Accessible Usable Design Anitra Pavka logo and link to Home page
Skip the navigational links Home ¦ Accessibility ¦ Usability ¦ About ¦ Resumé ¦ Archive

Skip the month's calendar with links to each date
February 2004
01 02 03 04 05 06 07
08 09 10 11 12 13 14
15 16 17 18 19 20 21
22 23 24 25 26 27 28
29 30 -- -- -- -- --
Main content

February Weblog

February 20, 2004

The official US Section 508 Web site recently released STEP508. STEP508 is software that analyzes the output of other Web accessibility evaluation tools, such as Bobby, LIFT, and WebKing. It can compare the results of Web accessibility evaluation tools, prioritizes Web site accessibility problems, and can track the progress of accessibility repair efforts. You may download STEP508 (second release) for free, but it's currently only for Windows users. That's probably why I haven't tried it yet.

February 17, 2004

Here's a hidden gem. IBM's Accessibility Center hosts Guido Corona's blog. Mr. Corona is a blind software engineer who now advises IBM on accessibility issues. His blog presents accessibility concerns and information from the perspective of someone who uses assistive technology on a regular basis. This month, he's starting a six part series on the evolution of nontraditional input and output for the blind.

February 11, 2004

Lynx— it's not just a wildcat. It's also a text-based, free Web browser. Some people consider it antiquated; others consider it "retro"; everyone should consider it an invaluable tool for testing Web sites. You can even perform some basic accessibility checks, just by viewing the site using Lynx. While it's quick and easy to use the Lynx Viewer, it doesn't provide the true Lynx user experience. Windows users who are new to Lynx don't have to be intimidated or frustrated by it. There's now an easier way to setup Lynx on a Windows NT/2000/XP system. The various Lynx help files and beginners' guide will help you learn how to use Lynx after you get it up and running.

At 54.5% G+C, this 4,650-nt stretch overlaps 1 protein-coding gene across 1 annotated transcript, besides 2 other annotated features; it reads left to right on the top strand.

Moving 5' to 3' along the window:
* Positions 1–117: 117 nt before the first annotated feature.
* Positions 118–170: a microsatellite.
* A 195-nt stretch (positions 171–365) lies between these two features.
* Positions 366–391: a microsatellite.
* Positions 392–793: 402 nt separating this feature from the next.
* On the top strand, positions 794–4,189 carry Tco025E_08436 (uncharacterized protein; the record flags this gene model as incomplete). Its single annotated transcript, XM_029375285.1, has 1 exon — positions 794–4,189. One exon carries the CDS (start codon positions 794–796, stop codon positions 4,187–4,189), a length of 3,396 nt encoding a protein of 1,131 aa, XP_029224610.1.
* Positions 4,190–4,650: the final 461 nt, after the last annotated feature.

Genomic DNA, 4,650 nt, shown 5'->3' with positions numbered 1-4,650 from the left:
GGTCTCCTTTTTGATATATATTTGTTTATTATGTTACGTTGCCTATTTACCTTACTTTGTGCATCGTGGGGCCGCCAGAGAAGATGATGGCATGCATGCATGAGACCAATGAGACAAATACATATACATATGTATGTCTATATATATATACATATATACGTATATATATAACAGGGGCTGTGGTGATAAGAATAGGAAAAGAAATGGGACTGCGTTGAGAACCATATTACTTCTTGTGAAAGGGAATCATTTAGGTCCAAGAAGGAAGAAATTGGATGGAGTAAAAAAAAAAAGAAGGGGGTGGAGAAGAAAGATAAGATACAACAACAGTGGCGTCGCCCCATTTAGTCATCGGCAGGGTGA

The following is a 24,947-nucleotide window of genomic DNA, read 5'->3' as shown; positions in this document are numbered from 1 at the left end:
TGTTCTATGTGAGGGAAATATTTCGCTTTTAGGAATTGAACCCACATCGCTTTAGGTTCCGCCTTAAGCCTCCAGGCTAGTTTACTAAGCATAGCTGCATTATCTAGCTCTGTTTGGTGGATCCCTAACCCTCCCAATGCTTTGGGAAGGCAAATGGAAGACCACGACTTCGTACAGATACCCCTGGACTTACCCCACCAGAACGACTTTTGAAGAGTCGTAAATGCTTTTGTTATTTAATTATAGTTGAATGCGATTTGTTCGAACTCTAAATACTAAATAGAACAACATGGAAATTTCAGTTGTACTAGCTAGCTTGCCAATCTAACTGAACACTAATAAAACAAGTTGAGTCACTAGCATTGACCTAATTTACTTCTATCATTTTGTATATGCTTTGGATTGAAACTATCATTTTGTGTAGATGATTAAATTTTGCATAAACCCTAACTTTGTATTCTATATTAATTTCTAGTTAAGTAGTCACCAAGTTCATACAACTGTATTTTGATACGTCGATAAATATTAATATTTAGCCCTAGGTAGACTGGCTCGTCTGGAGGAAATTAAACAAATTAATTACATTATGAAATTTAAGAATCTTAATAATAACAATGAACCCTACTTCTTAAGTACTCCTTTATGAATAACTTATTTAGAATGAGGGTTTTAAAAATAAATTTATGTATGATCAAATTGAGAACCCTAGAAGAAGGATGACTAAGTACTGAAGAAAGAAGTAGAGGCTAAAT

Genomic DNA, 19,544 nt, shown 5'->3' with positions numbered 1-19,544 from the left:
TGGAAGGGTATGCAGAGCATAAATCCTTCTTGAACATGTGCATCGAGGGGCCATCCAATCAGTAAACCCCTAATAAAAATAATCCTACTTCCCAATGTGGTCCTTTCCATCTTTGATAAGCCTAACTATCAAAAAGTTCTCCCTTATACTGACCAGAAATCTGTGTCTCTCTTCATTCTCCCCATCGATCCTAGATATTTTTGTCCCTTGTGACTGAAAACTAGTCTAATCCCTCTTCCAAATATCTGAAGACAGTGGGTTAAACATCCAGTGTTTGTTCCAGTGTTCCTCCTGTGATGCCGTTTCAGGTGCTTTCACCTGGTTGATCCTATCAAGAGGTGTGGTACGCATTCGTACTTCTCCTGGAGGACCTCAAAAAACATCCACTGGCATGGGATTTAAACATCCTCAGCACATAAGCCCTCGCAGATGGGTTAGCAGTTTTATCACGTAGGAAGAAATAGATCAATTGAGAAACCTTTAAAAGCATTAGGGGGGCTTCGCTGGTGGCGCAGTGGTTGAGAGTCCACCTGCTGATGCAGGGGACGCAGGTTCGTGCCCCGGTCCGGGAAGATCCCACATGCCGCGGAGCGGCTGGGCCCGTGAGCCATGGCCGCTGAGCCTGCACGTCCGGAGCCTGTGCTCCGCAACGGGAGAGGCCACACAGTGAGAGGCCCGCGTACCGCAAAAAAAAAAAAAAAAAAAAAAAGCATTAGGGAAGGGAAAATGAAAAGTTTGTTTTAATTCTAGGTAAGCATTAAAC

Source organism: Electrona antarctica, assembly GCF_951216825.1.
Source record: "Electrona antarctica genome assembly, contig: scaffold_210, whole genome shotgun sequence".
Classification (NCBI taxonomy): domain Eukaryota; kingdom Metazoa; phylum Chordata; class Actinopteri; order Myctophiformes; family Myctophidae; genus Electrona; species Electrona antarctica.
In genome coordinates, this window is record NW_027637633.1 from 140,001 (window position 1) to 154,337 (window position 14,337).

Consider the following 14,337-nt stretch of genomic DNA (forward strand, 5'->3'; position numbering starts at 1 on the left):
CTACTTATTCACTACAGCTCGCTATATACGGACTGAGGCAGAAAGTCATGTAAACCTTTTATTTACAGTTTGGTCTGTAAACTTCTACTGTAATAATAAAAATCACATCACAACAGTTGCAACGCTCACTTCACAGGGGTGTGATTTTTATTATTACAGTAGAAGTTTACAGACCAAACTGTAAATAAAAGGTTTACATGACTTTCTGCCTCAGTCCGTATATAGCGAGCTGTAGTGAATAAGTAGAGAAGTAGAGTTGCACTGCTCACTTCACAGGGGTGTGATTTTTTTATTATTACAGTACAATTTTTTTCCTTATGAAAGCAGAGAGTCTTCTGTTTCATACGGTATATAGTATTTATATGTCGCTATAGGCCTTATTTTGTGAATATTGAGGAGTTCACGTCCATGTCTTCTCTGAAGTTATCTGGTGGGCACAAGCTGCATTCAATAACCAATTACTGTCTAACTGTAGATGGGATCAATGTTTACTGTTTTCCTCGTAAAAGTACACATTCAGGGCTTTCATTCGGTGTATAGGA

February 2, 2004

The newly formed Accessibility Workgroup of the Free Standards Group aims to establish recommendations and standards that will make Linux and other open-source software more accessible to people with disabilities. The Workgroup includes members that represent major companies, important open-source initiatives or projects, accessibility advocacy groups, and assistive technology vendors. It's wonderful that a wider variety of people may soon have a greater choice of software and operating systems. In the end, we'll all benefit.